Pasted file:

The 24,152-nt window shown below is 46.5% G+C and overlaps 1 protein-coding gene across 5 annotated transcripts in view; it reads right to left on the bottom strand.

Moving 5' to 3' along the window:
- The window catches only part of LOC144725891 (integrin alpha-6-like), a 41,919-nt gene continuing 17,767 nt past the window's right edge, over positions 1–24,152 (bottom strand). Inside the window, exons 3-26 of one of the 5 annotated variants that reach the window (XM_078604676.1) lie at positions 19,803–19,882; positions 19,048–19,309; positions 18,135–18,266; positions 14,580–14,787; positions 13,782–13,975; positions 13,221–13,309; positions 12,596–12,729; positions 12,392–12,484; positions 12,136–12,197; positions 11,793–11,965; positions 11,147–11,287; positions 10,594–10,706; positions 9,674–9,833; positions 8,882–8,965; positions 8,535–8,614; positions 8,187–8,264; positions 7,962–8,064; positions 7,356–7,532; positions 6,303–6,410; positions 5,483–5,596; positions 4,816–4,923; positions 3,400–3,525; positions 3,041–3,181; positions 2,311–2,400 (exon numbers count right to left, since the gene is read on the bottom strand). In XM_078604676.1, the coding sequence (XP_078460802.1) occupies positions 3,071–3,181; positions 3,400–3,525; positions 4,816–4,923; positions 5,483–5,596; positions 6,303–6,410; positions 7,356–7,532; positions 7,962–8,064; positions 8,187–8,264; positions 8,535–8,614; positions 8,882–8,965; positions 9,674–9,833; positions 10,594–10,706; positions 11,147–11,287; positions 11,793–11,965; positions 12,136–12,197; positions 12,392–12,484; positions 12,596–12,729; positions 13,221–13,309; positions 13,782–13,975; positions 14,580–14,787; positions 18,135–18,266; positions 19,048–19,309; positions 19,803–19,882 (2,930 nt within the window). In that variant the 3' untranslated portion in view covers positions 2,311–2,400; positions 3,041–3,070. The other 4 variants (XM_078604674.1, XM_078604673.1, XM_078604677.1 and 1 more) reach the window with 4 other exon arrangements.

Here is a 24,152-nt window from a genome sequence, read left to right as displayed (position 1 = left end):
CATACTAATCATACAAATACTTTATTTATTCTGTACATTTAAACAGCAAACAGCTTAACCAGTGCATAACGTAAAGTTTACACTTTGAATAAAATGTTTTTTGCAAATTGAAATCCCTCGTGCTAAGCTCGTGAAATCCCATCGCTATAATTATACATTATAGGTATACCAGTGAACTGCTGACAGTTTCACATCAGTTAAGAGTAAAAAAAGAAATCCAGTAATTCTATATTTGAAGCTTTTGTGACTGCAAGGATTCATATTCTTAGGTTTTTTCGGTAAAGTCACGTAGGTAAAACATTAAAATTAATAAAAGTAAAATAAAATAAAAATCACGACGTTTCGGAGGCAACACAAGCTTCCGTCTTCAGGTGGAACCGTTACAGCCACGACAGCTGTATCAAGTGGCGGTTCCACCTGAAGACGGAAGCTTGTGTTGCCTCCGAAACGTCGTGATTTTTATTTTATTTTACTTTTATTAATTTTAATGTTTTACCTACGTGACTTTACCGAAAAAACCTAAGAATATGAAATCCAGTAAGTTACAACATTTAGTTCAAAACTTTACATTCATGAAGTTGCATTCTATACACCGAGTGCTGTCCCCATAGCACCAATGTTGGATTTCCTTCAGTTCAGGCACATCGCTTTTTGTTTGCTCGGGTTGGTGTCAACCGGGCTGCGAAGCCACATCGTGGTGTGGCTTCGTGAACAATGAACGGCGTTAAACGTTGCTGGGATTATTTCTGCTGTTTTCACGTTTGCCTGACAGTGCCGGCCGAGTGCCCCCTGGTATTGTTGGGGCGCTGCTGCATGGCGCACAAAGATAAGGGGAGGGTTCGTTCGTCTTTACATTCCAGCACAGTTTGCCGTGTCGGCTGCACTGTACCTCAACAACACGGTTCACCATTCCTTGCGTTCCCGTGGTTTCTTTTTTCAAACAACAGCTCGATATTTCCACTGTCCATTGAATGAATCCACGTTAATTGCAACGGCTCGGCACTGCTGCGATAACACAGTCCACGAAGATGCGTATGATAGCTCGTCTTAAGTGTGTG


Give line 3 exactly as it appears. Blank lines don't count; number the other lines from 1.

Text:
- The window catches only part of LOC144725891 (integrin alpha-6-like), a 41,919-nt gene continuing 17,767 nt past the window's right edge, over positions 1–24,152 (bottom strand). Inside the window, exons 3-26 of one of the 5 annotated variants that reach the window (XM_078604676.1) lie at positions 19,803–19,882; positions 19,048–19,309; positions 18,135–18,266; positions 14,580–14,787; positions 13,782–13,975; positions 13,221–13,309; positions 12,596–12,729; positions 12,392–12,484; positions 12,136–12,197; positions 11,793–11,965; positions 11,147–11,287; positions 10,594–10,706; positions 9,674–9,833; positions 8,882–8,965; positions 8,535–8,614; positions 8,187–8,264; positions 7,962–8,064; positions 7,356–7,532; positions 6,303–6,410; positions 5,483–5,596; positions 4,816–4,923; positions 3,400–3,525; positions 3,041–3,181; positions 2,311–2,400 (exon numbers count right to left, since the gene is read on the bottom strand). In XM_078604676.1, the coding sequence (XP_078460802.1) occupies positions 3,071–3,181; positions 3,400–3,525; positions 4,816–4,923; positions 5,483–5,596; positions 6,303–6,410; positions 7,356–7,532; positions 7,962–8,064; positions 8,187–8,264; positions 8,535–8,614; positions 8,882–8,965; positions 9,674–9,833; positions 10,594–10,706; positions 11,147–11,287; positions 11,793–11,965; positions 12,136–12,197; positions 12,392–12,484; positions 12,596–12,729; positions 13,221–13,309; positions 13,782–13,975; positions 14,580–14,787; positions 18,135–18,266; positions 19,048–19,309; positions 19,803–19,882 (2,930 nt within the window). In that variant the 3' untranslated portion in view covers positions 2,311–2,400; positions 3,041–3,070. The other 4 variants (XM_078604674.1, XM_078604673.1, XM_078604677.1 and 1 more) reach the window with 4 other exon arrangements.